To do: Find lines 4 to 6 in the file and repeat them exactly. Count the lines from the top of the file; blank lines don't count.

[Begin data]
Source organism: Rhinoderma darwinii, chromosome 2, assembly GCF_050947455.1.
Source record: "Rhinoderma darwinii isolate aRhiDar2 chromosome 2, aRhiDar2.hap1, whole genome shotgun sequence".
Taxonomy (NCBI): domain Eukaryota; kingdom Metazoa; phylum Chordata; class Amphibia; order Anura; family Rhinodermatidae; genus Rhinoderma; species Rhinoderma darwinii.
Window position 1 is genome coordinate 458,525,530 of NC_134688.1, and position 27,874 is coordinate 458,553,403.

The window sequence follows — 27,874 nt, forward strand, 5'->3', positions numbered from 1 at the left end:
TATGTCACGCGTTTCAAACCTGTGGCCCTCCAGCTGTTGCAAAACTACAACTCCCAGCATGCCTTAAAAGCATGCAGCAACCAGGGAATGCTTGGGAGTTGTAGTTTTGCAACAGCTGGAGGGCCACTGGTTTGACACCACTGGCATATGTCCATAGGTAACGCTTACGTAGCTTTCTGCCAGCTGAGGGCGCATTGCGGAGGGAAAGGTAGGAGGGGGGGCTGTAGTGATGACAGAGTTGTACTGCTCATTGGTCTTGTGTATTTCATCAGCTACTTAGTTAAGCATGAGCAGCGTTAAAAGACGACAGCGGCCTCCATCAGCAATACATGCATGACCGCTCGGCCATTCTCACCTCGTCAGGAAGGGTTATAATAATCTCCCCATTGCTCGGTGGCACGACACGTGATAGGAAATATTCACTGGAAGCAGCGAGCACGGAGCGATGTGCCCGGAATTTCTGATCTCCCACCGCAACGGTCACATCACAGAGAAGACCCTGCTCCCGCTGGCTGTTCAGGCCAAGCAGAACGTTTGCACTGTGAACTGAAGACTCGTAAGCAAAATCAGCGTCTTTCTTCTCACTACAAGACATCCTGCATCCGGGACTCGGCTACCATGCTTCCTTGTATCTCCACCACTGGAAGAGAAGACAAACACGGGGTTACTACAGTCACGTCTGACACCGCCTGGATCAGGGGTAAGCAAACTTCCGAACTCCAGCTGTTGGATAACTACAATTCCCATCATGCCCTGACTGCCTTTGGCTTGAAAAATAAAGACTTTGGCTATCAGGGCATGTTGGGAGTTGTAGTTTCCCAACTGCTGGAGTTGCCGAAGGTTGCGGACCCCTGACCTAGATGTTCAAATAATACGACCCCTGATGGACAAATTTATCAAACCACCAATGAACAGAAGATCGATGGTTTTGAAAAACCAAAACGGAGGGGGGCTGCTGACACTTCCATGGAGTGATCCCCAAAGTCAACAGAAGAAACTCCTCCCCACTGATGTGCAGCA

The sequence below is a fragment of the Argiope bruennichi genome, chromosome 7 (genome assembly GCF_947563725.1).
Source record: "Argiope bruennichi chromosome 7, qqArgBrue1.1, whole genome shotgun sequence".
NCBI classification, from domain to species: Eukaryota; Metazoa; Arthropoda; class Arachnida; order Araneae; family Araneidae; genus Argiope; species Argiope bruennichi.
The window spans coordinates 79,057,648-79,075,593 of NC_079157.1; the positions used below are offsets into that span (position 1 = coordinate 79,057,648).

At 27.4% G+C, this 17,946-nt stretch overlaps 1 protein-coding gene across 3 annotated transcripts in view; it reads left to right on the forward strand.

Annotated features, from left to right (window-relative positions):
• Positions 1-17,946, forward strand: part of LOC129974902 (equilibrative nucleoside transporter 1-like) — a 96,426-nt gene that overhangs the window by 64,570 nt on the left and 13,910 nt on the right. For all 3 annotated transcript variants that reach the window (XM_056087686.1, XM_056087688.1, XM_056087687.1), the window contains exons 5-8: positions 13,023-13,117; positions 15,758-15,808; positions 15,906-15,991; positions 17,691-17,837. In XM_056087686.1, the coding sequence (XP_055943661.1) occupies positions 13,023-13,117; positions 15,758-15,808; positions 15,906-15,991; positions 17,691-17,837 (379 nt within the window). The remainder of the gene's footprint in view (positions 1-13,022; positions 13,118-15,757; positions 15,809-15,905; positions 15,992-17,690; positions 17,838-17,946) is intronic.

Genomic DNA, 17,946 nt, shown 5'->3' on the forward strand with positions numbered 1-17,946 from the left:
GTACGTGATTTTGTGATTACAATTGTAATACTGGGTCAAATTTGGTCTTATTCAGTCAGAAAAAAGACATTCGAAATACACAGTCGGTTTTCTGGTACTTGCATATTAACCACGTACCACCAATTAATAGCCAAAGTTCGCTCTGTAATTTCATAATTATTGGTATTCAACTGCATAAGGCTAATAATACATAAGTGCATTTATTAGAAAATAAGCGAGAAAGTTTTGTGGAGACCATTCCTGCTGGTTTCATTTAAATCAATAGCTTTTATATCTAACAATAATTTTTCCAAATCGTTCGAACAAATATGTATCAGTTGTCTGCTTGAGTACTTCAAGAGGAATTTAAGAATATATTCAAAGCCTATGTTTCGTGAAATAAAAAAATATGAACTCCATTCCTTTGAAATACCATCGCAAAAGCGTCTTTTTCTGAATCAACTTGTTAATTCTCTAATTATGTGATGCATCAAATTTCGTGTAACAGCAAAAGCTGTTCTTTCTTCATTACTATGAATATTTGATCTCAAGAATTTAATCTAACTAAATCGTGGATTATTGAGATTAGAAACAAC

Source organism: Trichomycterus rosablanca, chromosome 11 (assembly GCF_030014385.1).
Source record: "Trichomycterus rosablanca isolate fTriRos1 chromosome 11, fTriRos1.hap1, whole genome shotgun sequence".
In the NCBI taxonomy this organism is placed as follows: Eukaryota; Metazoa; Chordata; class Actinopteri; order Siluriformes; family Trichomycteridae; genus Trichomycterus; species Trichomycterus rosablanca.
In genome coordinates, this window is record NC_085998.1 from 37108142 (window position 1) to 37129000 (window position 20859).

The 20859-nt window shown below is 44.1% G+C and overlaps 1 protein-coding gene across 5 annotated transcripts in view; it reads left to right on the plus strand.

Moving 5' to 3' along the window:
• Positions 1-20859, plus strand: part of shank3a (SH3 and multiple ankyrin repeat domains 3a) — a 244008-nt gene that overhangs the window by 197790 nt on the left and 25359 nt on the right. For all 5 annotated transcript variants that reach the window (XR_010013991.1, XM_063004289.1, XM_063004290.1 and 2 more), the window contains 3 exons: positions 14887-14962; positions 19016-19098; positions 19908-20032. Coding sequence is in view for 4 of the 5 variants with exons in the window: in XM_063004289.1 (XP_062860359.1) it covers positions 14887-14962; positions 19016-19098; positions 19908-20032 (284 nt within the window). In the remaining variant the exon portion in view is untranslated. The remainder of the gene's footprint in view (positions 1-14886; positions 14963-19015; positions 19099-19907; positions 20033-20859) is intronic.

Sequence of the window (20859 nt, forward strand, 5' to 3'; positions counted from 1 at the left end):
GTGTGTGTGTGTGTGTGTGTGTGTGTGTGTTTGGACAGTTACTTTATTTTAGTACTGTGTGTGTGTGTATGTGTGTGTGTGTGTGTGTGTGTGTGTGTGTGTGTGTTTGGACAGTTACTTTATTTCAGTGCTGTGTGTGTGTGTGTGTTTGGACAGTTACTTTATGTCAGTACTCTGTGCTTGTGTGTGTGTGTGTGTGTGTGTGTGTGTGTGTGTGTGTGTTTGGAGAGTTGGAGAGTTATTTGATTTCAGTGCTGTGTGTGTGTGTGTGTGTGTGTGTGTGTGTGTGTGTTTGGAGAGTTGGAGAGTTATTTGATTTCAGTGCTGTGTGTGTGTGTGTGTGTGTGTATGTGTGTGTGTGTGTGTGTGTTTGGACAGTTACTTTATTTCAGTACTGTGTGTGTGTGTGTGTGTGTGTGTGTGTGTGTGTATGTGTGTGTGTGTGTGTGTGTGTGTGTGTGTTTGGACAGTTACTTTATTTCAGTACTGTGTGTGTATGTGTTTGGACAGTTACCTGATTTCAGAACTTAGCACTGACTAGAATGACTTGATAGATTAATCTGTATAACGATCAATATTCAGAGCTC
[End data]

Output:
Window position 1 is genome coordinate 458,525,530 of NC_134688.1, and position 27,874 is coordinate 458,553,403.

The window sequence follows — 27,874 nt, forward strand, 5'->3', positions numbered from 1 at the left end:
TATGTCACGCGTTTCAAACCTGTGGCCCTCCAGCTGTTGCAAAACTACAACTCCCAGCATGCCTTAAAAGCATGCAGCAACCAGGGAATGCTTGGGAGTTGTAGTTTTGCAACAGCTGGAGGGCCACTGGTTTGACACCACTGGCATATGTCCATAGGTAACGCTTACGTAGCTTTCTGCCAGCTGAGGGCGCATTGCGGAGGGAAAGGTAGGAGGGGGGGCTGTAGTGATGACAGAGTTGTACTGCTCATTGGTCTTGTGTATTTCATCAGCTACTTAGTTAAGCATGAGCAGCGTTAAAAGACGACAGCGGCCTCCATCAGCAATACATGCATGACCGCTCGGCCATTCTCACCTCGTCAGGAAGGGTTATAATAATCTCCCCATTGCTCGGTGGCACGACACGTGATAGGAAATATTCACTGGAAGCAGCGAGCACGGAGCGATGTGCCCGGAATTTCTGATCTCCCACCGCAACGGTCACATCACAGAGAAGACCCTGCTCCCGCTGGCTGTTCAGGCCAAGCAGAACGTTTGCACTGTGAACTGAAGACTCGTAAGCAAAATCAGCGTCTTTCTTCTCACTACAAGACATCCTGCATCCGGGACTCGGCTACCATGCTTCCTTGTATCTCCACCACTGGAAGAGAAGACAAACACGGGGTTACTACAGTCACGTCTGACACCGCCTGGATCAGGGGTAAGCAAACTTCCGAACTCCAGCTGTTGGATAACTACAATTCCCATCATGCCCTGACTGCCTTTGGCTTGAAAAATAAAGACTTTGGCTATCAGGGCATGTTGGGAGTTGTAGTTTCCCAACTGCTGGAGTTGCCGAAGGTTGCGGACCCCTGACCTAGATGTTCAAATAATACGACCCCTGATGGACAAATTTATCAAACCACCAATGAACAGAAGATCGATGGTTTTGAAAAACCAAAACGGAGGGGGGCTGCTGACACTTCCATGGAGTGATCCCCAAAGTCAACAGAAGAAACTCCTCCCCACTGATGTGCAGCA